September 12, 2005
Details on Marquette's Participation in BSA's "Define the Line" Program
By Eric Goldman
Back in May, I blogged about Marquette being the first participant in the Business Software Association's "Define the Line" campaign against on-campus copyright infringement. The details were sketchy, but the Marquette Tribune student paper ran an article giving an update on the program.
The article answers the most obvious question, which is why Marquette joined the program in the first place. The school was introduced to the BSA by USG, a software vendor that made a $30M+ donation of software to Marquette.
The article lists some of the activities that Marquette has undertaken in connection with the campaign, including:
* distributing brochures and handouts during Preview weekends and Orientation
* placing posters in high-traffic areas
* discussing copyright infringement at a Campus Safety seminar
This latter venue seems like an interesting place to bring up the matter. I can imagine the discussion: "Don't walk around alone at night...if someone strange is following you, pick up the blue phone...and don't copy that floppy!"
Marquette has also issued a press release update about the program. Not surprisingly, the release is long on pro-copyright owner statements and short on details. Among other missing details, I still have not heard which other schools have joined the Define the Line program. Here's the text of the release:
Marquette’s effort to “Define the Line” to stop illegal sharing, downloading continues this fall
Marquette’s participation in “Define the Line,” a national program aimed at discouraging illegal sharing and downloading of software, is continuing this fall. The program calls upon students, faculty and staff to ensure they are properly and legally sharing and downloading software and other digital copyrighted work including music and movies.
“Define the Line helps Marquette take a proactive stance on illegal downloading before it is becomes a problem,” says Kathy J. Lang, chief information officer. “It is especially important at a school like Marquette, where the computer system is an integral part of serving our students as well as employees. Define the Line will help our students as well as faculty and staff understand how illegal downloading has an impact on the lives of others. We feel it will set a standard.”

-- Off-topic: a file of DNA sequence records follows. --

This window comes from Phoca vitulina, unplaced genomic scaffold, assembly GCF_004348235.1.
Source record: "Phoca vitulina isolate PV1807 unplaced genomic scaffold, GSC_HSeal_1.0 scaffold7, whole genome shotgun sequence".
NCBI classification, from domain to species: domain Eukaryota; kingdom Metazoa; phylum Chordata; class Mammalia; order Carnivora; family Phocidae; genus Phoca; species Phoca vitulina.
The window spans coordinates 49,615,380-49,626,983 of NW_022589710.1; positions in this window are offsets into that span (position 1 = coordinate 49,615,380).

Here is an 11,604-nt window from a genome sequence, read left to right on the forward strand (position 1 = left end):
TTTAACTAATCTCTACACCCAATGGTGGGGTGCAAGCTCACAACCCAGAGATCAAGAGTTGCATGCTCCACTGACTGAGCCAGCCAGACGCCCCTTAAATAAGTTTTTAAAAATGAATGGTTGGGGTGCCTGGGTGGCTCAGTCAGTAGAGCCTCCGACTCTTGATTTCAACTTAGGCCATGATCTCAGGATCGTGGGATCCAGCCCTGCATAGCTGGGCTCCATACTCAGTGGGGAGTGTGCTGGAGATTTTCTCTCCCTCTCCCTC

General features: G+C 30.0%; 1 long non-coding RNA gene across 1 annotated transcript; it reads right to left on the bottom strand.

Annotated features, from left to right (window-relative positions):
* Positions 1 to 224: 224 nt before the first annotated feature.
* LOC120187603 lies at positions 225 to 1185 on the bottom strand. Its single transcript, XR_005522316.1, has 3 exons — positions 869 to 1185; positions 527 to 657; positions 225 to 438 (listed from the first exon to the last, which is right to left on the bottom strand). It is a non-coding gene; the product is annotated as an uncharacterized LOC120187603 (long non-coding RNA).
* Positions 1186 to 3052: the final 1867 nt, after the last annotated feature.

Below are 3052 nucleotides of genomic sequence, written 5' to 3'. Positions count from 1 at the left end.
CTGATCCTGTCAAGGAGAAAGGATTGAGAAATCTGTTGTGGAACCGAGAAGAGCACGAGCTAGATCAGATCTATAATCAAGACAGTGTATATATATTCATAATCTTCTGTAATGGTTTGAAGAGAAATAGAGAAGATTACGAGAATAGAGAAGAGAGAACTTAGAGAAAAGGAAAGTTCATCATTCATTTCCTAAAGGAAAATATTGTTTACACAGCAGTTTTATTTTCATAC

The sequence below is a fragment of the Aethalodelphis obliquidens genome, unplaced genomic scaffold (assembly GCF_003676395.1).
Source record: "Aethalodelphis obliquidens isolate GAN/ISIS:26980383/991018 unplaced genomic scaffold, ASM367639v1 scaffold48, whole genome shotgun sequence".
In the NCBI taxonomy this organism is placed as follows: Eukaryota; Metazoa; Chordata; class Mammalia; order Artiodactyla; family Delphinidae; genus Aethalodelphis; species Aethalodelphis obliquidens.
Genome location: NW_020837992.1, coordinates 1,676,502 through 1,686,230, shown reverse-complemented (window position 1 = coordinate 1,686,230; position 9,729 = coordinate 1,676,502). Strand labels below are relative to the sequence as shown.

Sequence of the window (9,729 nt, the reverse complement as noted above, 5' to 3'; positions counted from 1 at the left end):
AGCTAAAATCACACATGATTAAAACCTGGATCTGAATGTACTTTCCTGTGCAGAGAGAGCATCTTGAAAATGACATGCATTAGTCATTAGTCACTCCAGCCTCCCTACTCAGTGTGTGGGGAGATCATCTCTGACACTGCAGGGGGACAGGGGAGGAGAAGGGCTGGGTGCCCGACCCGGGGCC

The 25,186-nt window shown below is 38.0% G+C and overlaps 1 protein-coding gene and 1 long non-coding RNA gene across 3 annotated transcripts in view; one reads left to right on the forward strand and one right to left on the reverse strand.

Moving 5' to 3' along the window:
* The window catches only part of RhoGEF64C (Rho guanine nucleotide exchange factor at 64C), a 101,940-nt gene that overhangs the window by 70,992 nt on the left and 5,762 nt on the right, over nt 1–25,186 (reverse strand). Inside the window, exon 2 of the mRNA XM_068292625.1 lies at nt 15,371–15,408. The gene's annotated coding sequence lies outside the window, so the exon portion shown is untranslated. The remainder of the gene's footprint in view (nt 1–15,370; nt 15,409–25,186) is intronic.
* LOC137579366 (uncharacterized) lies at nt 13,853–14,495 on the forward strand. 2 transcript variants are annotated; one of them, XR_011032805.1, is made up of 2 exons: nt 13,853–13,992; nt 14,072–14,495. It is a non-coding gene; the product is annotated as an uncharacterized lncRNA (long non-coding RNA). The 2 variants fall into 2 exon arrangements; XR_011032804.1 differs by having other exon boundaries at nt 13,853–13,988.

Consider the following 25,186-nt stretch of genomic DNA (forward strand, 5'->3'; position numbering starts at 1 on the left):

According to a study conducted by Ipsos Public Affairs, two-thirds of college and university students surveyed see nothing unethical about swapping or downloading digital copyrighted files (software, music and movies) without paying for them and more than half (52 percent) think it is also acceptable behavior in the workplace. The survey also reveals that 45 percent of students are using the campus networks for downloading activities, with 36 percent of them more likely to report increased downloading.
Marquette is one of the first universities in the country to implement this program. Define the Line is designed to educate students about using commercial software legally, respecting copyrighted works online, and understanding the impact of software theft. The Business Software Alliance (BSA), an organization dedicated to promoting a safe and legal digital world, sponsored the program to raise awareness about these important issues with university students, faculty and staff. Marquette will implement this program through a variety of outreach efforts.
“Education is critical in preparing a 21st century workforce, and we believe Define the Line to be a valuable educational resource in emphasizing to students the importance of being good cyber citizens,” says Diane Smiroldo, vice president, public affairs of BSA. “We believe Define the Line will help the Marquette University population realize the seriousness of illegal downloading and educate them about the importance of respecting creative works online.”
Posted by Eric at September 12, 2005 04:23 PM | Copyright
Wonder why they use a third grade program to
tout their "education"? Surely, they would
get further by introducing the students to
the wide, wide, world of wonderful software
and music and scientific papers and literature
specifically "tagged" to encourage people to
download, enjoy, and share. But, then, there's
this intense desire to live in the past, I
Posted by: Tom Poe at September 12, 2005 05:29 PM
And your concern is? I don't understand why you think this is important or why Declan bothered to forward this on to the Politech community.
Posted by: Mark Johnson at September 13, 2005 03:10 PM
The Marquette trib published my response to the "Program targets online piracy" article: http://www.marquettetribune.org/320764962365155.bsp
Posted by: Brian Cain at September 16, 2005 09:46 AM